NFTs are traded with cryptocurrency (think: bitcoin) on a decentralized database called a blockchain that protects your purchases. An NFT you buy on the blockchain shows everyone who has ever owned it before you, so you know the $10k penguin NFT you purchased is from the actual artist, not a scammer. The most popular platform for trading NFTs is OpenSea, which uses the Ethereum blockchain, so you pay for NFTs in Ethereum cryptocurrency (ETH).

How does fundraising with NFTs compare to other auctionable assets?

Compared to organizations auctioning off, say, a famous painting, selling an NFT has a few benefits:

  • Anyone can mint an NFT, but not anyone can paint like Picasso
  • Famous paintings can be forged, with NFTs that’s much harder
  • They’re flexible—tokens work with different entities across gaming universes
  • There’s plenty of room for collaboration between various artists or businesses
  • And, oh yeah, NFTs are selling for more money than famous paintings these days

Here’s the best part…

Many donors are interested in giving to organizations in the form of cryptocurrency or NFTs. This gives your nonprofit the option of either holding the funds as an endowment (to let the investment mature) or converting the donation to a more stable currency. Plus, tax-wise, it’s a win-win. Organizations don’t pay taxes on donated NFTs they sell or receive as gifts. And donors don’t pay capital gains tax on NFTs they donate. (This does not constitute tax advice, always speak to a tax professional about your unique situation.)

Interested? Sites like the Giving Block make it easy to set up accounts for crypto donations.

Nonprofits who have made fundraising with NFTs work

There’s a wealth of famous NFT creators who have donated proceeds to worthy causes. But you don’t need to be a successful NFT artist to get in on the action—there are plenty of ways to get started on your own. Here are a few nonprofits that have figured it out and are fundraising with NFTs.


The creators of NFT4Good wanted to use NFT proceeds to raise money for Asian-American community members as part of the #StopAsianHate movement, so they set up an open-edition collection of 88 influential Asian-American Pacific Islander digital card NFTs. Cards sold for $88 each through MerchNFT. The proceeds of this campaign went towards the Asian Pacific Community Fund, which distributes aid between nonprofits supporting Asian American, Native Hawaiian, and Pacific Islander communities. NFT4Good was able to embed the message of their cause into the design of their NFTs with descriptions of the work each figure did on the card. They also imbued the cards with exclusivity by cutting off the purchase or sale of their tokens on the last day of their campaign.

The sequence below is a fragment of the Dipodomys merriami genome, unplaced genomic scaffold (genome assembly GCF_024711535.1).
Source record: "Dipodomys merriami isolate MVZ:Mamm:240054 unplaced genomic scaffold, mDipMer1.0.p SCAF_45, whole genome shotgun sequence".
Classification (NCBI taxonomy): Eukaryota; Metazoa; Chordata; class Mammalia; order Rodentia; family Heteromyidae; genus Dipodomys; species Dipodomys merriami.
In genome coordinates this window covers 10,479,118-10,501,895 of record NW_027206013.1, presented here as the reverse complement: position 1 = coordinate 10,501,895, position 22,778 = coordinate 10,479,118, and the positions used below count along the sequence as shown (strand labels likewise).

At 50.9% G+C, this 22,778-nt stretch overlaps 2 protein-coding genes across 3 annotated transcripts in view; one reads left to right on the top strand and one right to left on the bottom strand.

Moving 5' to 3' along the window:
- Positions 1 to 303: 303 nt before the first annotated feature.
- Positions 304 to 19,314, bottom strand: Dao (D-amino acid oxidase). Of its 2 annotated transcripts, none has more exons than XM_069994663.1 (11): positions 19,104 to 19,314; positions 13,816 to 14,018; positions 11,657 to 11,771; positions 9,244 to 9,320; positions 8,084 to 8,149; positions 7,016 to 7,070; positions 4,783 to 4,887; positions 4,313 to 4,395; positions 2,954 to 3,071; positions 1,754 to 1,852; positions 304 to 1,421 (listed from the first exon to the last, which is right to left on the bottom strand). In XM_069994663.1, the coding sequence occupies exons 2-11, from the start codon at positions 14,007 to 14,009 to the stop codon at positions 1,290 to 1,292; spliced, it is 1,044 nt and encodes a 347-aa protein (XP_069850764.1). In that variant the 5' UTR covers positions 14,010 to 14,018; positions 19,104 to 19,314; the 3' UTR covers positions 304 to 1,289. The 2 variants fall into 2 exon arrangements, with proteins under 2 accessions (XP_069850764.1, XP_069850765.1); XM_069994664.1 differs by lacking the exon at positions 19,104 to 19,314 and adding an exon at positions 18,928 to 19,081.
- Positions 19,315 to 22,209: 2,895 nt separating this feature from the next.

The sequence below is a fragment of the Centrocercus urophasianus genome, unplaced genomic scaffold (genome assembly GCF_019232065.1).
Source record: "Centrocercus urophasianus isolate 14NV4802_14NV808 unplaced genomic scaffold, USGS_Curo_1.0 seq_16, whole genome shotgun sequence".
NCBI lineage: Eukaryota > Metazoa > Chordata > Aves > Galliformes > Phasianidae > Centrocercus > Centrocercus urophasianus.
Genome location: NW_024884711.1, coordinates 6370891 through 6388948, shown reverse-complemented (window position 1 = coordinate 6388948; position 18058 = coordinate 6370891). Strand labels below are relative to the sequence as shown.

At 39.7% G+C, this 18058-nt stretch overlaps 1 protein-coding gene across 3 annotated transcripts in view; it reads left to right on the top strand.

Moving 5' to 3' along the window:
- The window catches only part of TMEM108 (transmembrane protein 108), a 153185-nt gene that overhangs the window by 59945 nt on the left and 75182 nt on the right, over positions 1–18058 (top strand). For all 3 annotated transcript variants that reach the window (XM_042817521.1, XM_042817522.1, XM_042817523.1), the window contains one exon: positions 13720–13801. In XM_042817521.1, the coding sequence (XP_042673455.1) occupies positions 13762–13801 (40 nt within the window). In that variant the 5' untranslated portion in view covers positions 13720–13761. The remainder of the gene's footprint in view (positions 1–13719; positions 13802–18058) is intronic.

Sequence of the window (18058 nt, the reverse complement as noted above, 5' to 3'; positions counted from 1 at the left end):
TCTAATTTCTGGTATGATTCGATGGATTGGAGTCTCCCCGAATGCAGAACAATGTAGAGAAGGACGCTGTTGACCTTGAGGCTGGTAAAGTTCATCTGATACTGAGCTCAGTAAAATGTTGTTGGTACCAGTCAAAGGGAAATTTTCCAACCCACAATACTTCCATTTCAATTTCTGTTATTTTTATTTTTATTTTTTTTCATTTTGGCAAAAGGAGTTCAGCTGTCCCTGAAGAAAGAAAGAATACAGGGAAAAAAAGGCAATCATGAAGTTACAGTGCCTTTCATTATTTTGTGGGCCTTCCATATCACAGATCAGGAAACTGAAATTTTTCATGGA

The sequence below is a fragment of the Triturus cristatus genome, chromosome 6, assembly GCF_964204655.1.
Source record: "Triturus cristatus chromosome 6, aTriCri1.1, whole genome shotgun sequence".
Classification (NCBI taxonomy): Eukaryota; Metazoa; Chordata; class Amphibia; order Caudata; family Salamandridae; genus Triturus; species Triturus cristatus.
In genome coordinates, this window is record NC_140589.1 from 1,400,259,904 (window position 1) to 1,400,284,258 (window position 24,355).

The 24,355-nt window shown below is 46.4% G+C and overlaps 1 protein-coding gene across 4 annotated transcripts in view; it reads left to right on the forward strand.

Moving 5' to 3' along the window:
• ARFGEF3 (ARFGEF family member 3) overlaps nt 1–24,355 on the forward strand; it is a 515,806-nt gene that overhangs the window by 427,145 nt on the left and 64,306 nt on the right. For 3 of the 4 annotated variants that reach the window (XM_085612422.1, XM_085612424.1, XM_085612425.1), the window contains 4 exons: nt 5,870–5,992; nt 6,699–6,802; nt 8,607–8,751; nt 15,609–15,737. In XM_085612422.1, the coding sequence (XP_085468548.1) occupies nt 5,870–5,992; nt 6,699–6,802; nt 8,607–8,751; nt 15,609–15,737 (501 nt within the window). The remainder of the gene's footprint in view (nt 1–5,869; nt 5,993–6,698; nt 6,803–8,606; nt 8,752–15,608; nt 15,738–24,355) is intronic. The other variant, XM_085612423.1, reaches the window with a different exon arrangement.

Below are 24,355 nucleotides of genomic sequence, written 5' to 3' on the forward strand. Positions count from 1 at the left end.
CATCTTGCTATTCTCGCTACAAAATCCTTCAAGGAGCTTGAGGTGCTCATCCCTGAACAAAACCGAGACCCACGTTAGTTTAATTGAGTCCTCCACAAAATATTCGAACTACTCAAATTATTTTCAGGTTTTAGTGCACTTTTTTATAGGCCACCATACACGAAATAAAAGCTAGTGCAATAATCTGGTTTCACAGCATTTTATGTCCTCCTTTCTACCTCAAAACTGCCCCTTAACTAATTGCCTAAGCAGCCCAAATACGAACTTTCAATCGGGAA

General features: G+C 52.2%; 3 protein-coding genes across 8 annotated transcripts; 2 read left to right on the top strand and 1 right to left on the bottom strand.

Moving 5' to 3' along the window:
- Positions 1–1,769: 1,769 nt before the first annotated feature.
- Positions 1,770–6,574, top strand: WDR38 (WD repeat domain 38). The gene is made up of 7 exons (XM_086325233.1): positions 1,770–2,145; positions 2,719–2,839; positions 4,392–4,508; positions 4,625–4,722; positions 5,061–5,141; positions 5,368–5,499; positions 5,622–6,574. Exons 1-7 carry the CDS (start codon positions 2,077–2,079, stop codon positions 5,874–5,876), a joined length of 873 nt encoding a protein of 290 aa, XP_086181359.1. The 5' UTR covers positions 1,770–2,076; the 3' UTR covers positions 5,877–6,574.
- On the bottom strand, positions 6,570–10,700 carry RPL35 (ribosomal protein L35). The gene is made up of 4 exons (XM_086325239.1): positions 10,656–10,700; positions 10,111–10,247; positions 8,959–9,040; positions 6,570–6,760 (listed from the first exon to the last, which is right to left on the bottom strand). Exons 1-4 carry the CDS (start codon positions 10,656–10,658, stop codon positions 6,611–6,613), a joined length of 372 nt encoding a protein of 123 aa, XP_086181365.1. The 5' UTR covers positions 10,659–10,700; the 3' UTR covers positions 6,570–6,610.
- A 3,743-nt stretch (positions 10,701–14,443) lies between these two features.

The Make-A-Wish Foundation

The Make-A-Wish Foundation is a giant in the fundraising community—and for a good reason.  Recently, they’ve been at the forefront of fundraising by partnering with multiple corporations to benefit from the brands’ NFT auctions. Through a Dave & Buster’s campaign, users bid on a 3D original Dave & Buster’s Game Token and raised $3,800 for Make-A-Wish via Sweet. Macy’s also launched a campaign auctioning a collection of 10 tokens capturing iconic balloons of Macy’s Thanksgiving Day Parade. Macy’s donated all auction proceeds to Make-A-Wish and minted 9,500 free NFTs, which would donate 10% to the charity with each future transaction. The featured brands celebrated the excellent press from their donation and the passive brand marketing through NFT trades. Make-A-Wish got a larger platform to court new donors. Everybody won.

Alex’s Lemonade Stand Foundation

Alex’s Lemonade Stand Foundation (ALSF) is a foundation that funds cancer research, awareness, and support for families of sick children. But rather than go through large corporations or famous NFT creators, they made the tokens themselves and announced the auction on Twitter. In honor of Childhood Cancer Awareness Month, they minted three gold-ribbon NFTs set at 0.1 and 0.2 ETH ( $243.06 and $486.11). The NFTs were not elaborate, but each token explained how much time in the lab the donated funds would buy, ranging from one to ten hours of cancer research. It’s easy to see how the foundation could persuade generous donors!

Open Earth

Open Earth develops digital infrastructure that monitors climate efforts and tracks global progress on climate change measures. Instead of minting their own NFTs, they turned to the Social Alpha Foundation (SAF), a philanthropy group that sponsors social impact projects with privately gifted cryptocurrency. With SAF’s support, they hired talented NFT artists to produce eight tokens themed around environmental protection and sustainability. Tokens sold between $20k and $6 million on a platform called Nifty Gateway. The RNDR network generously joined this campaign to buy an offset of 500 metric CO2-equivalent tons through the Madre de Dios forest conservation project in Peru (that’s the equivalent of removing 108 cars from the road for a year). By turning to crypto-philanthropy experts and engaging with million-dollar artwork sold on the blockchain, Open Earth could maximize its fundraising impact and save a forest.

We know that NFTs are hard to understand—but, when fundraising with NFTs is done well, it could mean magic for your nonprofit. If you’re interested in embracing the latest fundraising trends, consider implementing NFTs into your strategy. Whether that looks like a small-scale campaign or a larger partnership, NFTs offer a unique way to engage with donors, try something new, and leverage the latest digital economies for good.